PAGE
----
This article was first published on Sept 6, 2014
In a moment of irony during Indian Prime Minister Narendra Modi's visit to Japan, an official in the beautiful city of Kyoto told Mr Modi that the Japanese had learnt their habits of cleanliness from the Buddha who, of course, was born in India.
Mr Modi listened, then murmured: "But we in India have forgotten all this."
Amid the unusual bonhomie that has marked this visit, Mr Modi has persuaded the Japanese, among other things, to help clean up the River Ganges and the sacred Hindu city of Varanasi through which the river flows.
Let's hope the Japanese know what they have let themselves in for. Cleaning Varanasi and the Ganges is a promise that Mr Modi made days after being sworn in, partly because, in the May general election, he stood for election in Varanasi where he won by a handsome majority. But if Mr Modi and the Japanese are to succeed, it will mean changing the daily habits of Indians. On this, Mr Modi has made a start by telling Indians some home truths.
For the first time in decades, a prime minister is telling Indians bluntly that India is dirty, its cities and towns are scenes of unbelievable squalor and filth and it is all because many Indians have dirty habits.
It's not a nice thing for him to have to say, or for Indians to hear, but it must be said if anything is to change. India's villages are pretty grubby but they are nothing as compared with urban filth.
People throw their rubbish out onto the street without caring who will remove it; as long as it's out of their house, it's fine. Men urinate everywhere and spit. Families litter without a thought. Cleaning up is always somebody else's responsibility.
A recent visit to Varanasi confirmed that living in dirty surroundings seems to have become normal in India. This city is sacred for all Hindus but they don't mind if its special status is sullied by dirt. Experts estimate that 3,000 million litres of untreated sewage are pumped into the river every day.
It's the same all over India. Releasing a report earlier this year, Vice-President Hamid Ansari said: "Indian cities produce nearly 40,000 million litres of sewage per day... and barely 20 per cent of this is treated." The untreated waste seeps into rivers, lakes and ponds, contaminating the country's water sources and turning them into, as Mr Ansari said, a "ticking health bomb".
Yet, many Indians seem blind to the dirt around them. I saw families in Varanasi happily eating their roadside snacks right next to open sewers infested with flies and on streets dotted with animal excreta.
Maybe Mr Modi caught a glimpse of the Varanasi filth during his campaigning in the city because one of the first things he said on returning to the city was to say it needed to be cleaned up.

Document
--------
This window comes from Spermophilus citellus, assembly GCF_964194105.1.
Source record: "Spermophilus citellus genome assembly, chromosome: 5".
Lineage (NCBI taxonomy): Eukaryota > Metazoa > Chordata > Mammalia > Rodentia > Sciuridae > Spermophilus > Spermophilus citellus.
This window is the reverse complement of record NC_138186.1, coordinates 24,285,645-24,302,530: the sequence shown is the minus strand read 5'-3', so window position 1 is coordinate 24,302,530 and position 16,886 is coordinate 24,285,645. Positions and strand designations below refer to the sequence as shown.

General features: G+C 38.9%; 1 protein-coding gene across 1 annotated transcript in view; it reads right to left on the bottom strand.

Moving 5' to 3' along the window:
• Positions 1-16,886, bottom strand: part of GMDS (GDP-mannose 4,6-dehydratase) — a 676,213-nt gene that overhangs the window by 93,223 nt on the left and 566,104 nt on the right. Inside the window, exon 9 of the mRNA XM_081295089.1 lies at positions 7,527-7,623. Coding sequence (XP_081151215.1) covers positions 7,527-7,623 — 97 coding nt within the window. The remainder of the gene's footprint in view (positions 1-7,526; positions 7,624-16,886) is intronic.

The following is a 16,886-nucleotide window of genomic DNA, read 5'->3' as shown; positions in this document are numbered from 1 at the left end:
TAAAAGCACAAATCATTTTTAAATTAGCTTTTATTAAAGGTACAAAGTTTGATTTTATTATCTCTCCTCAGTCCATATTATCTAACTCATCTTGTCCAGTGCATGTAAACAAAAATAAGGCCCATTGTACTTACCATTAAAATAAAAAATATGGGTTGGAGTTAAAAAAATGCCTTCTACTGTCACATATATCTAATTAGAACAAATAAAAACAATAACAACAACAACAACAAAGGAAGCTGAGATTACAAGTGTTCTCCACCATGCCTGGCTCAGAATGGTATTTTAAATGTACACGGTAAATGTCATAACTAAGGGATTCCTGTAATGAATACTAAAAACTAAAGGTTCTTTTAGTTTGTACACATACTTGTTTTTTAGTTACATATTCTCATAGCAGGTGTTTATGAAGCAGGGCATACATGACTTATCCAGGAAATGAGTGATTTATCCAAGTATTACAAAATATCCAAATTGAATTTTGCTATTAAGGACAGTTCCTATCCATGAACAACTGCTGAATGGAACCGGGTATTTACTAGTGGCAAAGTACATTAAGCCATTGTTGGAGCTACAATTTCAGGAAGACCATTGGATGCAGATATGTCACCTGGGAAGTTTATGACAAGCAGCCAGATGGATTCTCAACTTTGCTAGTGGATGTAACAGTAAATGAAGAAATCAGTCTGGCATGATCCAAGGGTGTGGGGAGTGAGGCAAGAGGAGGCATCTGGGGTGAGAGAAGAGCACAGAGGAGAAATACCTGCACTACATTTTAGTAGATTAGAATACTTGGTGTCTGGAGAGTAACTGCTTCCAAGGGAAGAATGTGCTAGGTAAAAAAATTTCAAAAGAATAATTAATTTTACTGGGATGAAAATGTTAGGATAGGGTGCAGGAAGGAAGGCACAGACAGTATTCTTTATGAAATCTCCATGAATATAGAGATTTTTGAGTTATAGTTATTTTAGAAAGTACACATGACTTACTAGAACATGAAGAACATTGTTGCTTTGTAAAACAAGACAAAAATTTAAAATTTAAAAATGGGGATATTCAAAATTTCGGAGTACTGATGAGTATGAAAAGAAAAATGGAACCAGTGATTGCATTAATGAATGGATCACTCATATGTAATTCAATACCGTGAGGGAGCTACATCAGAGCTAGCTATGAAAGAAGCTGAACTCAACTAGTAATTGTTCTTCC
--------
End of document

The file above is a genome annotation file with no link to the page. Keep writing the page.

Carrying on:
In fact, he keeps talking about cleanliness. The last person who used to talk so much about this was Mahatma Gandhi, who used to make a point of cleaning his own toilet, a habit which Indians prefer to leave to others.
Mr Modi even used the loftiest date on the calendar - Independence Day - to talk about dirt and how shameful it was that half the population still defecates in the open. On one occasion, he ordered civil servants to clean and tidy up their offices and clear away the clutter. Huge vans were seen leaving government offices, full of yellowing files, documents and rusty equipment which had been lying around for years.
On another day, he urged Indians to make India clean as a tribute to Gandhi by 2019, the year they will celebrate the 150th anniversary of his birth.
But it's not enough to say India must become clean. Mr Modi knows he has to tell Indians: You are the ones who must clean India up. This is a crucial point because the ingrained tendency, born of some notion of the state as a paternalistic force, is to expect the government to do everything.
When I ask the shopkeepers in my neighbourhood market why they don't get together to keep the area clean of litter, stray dogs, rubbish, broken paving and stagnant water, they say it's up to the municipal authorities to do this. Few think of pooling resources and combining forces to clean up around them.
Mr Modi's focus on the basics is a bit distressing on one level - do adults really need to be told to keep their surroundings clean? - but welcome on another because India needs to dump its fantasies about superpowerdom and concentrate on basic facilities.
That is why Mr Modi's promise to build a toilet in every government school is sensible. Lack of access to toilets causes girls between 12 and 18 to miss around five days of school every month during their menstrual periods.
Unicef estimates that 400,000 children under five years of age die each year due to diarrhoea. "With 594 million people defecating in the open and 44 per cent of mothers disposing of their children's faeces in the open, there is a very high risk of microbial contamination (bacteria, viruses, amoeba) of water which causes diarrhoea in children," the organisation says.
If Mr Modi can clean up this country and give Indians the civic sense they once presumably had, he will be doing a greater service than any adding of percentage points to the gross domestic product.
The writer, a former BBC journalist, is a freelance journalist based in New Delhi.